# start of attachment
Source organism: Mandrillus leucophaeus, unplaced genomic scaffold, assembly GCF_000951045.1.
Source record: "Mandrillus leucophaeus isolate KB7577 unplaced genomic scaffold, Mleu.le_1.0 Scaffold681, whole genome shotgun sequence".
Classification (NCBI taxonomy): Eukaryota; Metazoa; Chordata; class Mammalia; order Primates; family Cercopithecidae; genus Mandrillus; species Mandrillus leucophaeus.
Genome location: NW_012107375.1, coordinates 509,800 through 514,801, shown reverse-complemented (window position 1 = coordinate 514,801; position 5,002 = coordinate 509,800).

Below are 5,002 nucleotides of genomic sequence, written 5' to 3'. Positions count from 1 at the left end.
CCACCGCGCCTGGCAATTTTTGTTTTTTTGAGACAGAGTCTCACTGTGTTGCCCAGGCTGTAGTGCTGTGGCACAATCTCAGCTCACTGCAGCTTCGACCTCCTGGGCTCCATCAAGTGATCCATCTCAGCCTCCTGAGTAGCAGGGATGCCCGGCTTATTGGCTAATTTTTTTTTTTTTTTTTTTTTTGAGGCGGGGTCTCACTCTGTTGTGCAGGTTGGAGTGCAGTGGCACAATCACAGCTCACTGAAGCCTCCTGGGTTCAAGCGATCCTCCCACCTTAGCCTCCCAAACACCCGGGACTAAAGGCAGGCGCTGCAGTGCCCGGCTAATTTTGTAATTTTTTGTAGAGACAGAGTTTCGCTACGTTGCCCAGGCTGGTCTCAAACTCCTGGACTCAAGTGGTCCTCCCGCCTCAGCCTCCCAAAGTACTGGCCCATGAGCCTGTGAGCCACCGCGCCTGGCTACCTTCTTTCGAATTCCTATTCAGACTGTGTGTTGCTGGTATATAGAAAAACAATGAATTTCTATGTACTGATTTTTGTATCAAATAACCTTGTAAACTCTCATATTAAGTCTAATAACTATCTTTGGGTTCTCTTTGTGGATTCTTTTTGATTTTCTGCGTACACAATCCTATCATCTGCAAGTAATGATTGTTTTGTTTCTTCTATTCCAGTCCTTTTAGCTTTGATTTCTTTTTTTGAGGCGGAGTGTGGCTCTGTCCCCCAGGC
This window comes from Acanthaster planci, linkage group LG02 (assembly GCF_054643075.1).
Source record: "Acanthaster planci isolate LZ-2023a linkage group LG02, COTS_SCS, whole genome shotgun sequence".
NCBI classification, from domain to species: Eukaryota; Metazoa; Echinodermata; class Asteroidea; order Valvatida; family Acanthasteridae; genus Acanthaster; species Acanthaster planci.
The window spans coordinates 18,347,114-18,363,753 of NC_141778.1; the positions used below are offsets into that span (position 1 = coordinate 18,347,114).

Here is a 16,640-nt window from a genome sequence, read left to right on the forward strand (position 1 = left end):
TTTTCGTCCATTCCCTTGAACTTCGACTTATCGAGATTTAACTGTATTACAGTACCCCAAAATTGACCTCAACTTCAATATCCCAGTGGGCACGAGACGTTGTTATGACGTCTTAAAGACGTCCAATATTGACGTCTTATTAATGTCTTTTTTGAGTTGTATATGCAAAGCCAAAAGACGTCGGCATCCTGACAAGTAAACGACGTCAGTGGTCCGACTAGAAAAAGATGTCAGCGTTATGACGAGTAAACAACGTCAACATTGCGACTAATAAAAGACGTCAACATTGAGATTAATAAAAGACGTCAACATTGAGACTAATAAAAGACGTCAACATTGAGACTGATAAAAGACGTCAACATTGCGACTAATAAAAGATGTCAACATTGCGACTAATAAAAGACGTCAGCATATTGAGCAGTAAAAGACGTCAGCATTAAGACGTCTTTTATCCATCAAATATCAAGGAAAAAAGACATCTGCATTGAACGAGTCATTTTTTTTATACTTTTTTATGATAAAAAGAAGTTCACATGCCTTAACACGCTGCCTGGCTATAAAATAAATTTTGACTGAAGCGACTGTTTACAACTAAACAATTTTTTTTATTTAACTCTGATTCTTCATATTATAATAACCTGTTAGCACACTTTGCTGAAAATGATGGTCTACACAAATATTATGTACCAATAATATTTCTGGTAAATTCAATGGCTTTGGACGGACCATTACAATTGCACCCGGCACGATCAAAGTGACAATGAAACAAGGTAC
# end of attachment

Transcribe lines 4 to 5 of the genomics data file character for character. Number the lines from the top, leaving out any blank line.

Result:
Genome location: NW_012107375.1, coordinates 509,800 through 514,801, shown reverse-complemented (window position 1 = coordinate 514,801; position 5,002 = coordinate 509,800).

Below are 5,002 nucleotides of genomic sequence, written 5' to 3'. Positions count from 1 at the left end.